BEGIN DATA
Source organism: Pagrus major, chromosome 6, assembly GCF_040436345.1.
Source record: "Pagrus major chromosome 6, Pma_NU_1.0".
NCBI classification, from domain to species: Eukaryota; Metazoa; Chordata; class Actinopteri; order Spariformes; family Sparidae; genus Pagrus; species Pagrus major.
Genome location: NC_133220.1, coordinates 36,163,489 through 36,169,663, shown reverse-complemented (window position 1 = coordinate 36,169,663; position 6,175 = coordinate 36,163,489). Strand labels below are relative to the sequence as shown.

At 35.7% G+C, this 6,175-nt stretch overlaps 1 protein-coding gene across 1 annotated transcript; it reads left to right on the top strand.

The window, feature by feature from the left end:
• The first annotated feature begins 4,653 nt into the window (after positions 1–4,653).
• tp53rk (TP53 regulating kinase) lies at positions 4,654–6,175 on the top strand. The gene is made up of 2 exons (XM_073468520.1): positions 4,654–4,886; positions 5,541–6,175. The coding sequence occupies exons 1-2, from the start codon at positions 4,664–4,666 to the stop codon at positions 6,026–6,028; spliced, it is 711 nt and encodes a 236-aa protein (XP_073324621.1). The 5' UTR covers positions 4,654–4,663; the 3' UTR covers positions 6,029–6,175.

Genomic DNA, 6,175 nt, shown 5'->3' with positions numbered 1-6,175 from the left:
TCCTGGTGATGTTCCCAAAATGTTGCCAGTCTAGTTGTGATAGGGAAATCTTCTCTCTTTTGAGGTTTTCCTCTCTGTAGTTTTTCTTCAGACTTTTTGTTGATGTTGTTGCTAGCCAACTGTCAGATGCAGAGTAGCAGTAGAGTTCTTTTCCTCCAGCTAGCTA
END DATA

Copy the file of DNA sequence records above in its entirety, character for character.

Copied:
Source organism: Pagrus major, chromosome 6, assembly GCF_040436345.1.
Source record: "Pagrus major chromosome 6, Pma_NU_1.0".
NCBI classification, from domain to species: Eukaryota; Metazoa; Chordata; class Actinopteri; order Spariformes; family Sparidae; genus Pagrus; species Pagrus major.
Genome location: NC_133220.1, coordinates 36,163,489 through 36,169,663, shown reverse-complemented (window position 1 = coordinate 36,169,663; position 6,175 = coordinate 36,163,489). Strand labels below are relative to the sequence as shown.

At 35.7% G+C, this 6,175-nt stretch overlaps 1 protein-coding gene across 1 annotated transcript; it reads left to right on the top strand.

The window, feature by feature from the left end:
• The first annotated feature begins 4,653 nt into the window (after positions 1–4,653).
• tp53rk (TP53 regulating kinase) lies at positions 4,654–6,175 on the top strand. The gene is made up of 2 exons (XM_073468520.1): positions 4,654–4,886; positions 5,541–6,175. The coding sequence occupies exons 1-2, from the start codon at positions 4,664–4,666 to the stop codon at positions 6,026–6,028; spliced, it is 711 nt and encodes a 236-aa protein (XP_073324621.1). The 5' UTR covers positions 4,654–4,663; the 3' UTR covers positions 6,029–6,175.

Genomic DNA, 6,175 nt, shown 5'->3' with positions numbered 1-6,175 from the left:
TCCTGGTGATGTTCCCAAAATGTTGCCAGTCTAGTTGTGATAGGGAAATCTTCTCTCTTTTGAGGTTTTCCTCTCTGTAGTTTTTCTTCAGACTTTTTGTTGATGTTGTTGCTAGCCAACTGTCAGATGCAGAGTAGCAGTAGAGTTCTTTTCCTCCAGCTAGCTA